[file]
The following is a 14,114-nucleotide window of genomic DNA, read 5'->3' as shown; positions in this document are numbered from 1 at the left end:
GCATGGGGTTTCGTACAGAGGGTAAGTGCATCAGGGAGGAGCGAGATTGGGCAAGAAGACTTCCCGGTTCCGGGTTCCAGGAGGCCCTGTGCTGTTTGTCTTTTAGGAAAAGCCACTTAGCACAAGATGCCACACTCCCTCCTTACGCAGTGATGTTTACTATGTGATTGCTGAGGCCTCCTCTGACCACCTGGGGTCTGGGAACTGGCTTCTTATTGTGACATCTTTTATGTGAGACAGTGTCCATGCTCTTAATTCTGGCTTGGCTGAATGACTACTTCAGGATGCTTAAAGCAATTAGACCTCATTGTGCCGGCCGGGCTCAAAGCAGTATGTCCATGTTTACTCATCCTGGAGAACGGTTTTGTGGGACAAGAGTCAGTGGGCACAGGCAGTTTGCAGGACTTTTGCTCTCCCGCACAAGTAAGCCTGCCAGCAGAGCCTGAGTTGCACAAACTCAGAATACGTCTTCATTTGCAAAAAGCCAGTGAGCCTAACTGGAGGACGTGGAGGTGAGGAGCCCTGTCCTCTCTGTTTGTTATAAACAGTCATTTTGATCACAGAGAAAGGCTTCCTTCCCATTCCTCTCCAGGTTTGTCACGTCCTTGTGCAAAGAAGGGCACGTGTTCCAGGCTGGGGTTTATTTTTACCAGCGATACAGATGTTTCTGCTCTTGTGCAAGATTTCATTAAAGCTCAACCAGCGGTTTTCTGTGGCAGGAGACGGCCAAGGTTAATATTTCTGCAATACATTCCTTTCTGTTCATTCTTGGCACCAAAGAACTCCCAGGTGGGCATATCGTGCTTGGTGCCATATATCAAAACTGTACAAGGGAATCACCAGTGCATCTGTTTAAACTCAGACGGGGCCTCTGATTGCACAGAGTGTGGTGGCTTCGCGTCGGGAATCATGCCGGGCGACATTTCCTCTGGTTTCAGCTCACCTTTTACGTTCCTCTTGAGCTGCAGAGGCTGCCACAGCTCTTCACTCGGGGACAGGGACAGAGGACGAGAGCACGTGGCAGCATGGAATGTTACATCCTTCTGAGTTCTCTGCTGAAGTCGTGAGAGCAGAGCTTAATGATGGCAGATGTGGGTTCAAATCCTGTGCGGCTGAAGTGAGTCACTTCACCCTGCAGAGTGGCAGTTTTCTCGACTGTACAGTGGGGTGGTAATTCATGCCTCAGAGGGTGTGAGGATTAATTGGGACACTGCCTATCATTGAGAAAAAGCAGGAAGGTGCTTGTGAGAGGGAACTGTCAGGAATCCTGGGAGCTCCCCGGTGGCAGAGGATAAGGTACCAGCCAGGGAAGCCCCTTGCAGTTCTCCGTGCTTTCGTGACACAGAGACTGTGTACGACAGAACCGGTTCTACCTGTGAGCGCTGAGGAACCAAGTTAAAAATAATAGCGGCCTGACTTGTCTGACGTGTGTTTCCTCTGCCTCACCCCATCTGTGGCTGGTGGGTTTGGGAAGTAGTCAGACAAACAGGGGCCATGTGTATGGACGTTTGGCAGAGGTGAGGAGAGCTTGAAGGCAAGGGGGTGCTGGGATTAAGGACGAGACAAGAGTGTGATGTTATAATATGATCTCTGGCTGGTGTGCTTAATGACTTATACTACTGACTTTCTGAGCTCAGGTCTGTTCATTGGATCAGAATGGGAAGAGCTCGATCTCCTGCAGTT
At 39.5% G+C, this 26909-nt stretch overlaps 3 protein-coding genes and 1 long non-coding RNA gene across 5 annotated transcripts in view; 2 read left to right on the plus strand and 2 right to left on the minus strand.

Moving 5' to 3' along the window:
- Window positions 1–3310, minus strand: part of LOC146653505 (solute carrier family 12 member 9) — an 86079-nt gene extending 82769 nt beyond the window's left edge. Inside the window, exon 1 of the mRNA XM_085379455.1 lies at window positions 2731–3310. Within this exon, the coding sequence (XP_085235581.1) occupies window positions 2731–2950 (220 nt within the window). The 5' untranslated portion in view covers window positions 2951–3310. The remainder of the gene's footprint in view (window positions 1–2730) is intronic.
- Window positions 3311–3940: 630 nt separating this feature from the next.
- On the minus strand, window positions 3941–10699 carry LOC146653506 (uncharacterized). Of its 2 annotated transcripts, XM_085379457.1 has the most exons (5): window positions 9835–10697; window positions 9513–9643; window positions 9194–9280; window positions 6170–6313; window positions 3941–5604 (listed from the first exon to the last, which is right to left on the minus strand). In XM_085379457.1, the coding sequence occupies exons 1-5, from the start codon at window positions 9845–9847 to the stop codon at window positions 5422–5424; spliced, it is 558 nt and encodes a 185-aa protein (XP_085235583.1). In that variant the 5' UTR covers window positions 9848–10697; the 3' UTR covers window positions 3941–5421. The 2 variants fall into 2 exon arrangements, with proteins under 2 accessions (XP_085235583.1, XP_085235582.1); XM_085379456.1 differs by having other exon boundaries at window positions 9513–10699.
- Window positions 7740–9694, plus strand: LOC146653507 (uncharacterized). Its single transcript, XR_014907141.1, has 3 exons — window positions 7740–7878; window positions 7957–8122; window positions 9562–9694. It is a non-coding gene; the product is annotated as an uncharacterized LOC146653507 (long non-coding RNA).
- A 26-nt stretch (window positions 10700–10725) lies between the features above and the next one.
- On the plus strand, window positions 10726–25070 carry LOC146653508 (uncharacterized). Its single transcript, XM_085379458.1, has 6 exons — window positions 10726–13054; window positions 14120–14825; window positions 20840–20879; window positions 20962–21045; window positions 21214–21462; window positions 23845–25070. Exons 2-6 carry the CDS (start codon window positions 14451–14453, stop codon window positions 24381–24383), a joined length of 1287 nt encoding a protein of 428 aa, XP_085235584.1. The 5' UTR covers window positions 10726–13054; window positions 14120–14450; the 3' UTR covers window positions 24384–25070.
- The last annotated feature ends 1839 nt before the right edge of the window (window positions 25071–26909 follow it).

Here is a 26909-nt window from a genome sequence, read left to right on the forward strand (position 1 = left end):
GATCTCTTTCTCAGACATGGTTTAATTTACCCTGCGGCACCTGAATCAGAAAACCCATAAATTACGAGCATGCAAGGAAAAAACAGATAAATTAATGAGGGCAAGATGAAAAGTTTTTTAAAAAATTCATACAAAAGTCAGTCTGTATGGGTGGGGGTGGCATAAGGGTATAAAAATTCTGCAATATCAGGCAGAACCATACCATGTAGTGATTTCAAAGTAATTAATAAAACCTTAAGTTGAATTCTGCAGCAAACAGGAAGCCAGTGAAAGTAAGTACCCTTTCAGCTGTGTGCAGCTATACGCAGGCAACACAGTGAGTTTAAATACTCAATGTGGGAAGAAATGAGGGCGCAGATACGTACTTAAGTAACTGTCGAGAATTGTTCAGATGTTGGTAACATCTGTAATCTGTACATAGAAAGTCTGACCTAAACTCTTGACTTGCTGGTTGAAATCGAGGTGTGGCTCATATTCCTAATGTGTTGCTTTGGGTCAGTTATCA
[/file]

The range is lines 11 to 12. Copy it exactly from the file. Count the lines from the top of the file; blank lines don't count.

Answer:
- The last annotated feature ends 1839 nt before the right edge of the window (window positions 25071–26909 follow it).

Here is a 26909-nt window from a genome sequence, read left to right on the forward strand (position 1 = left end):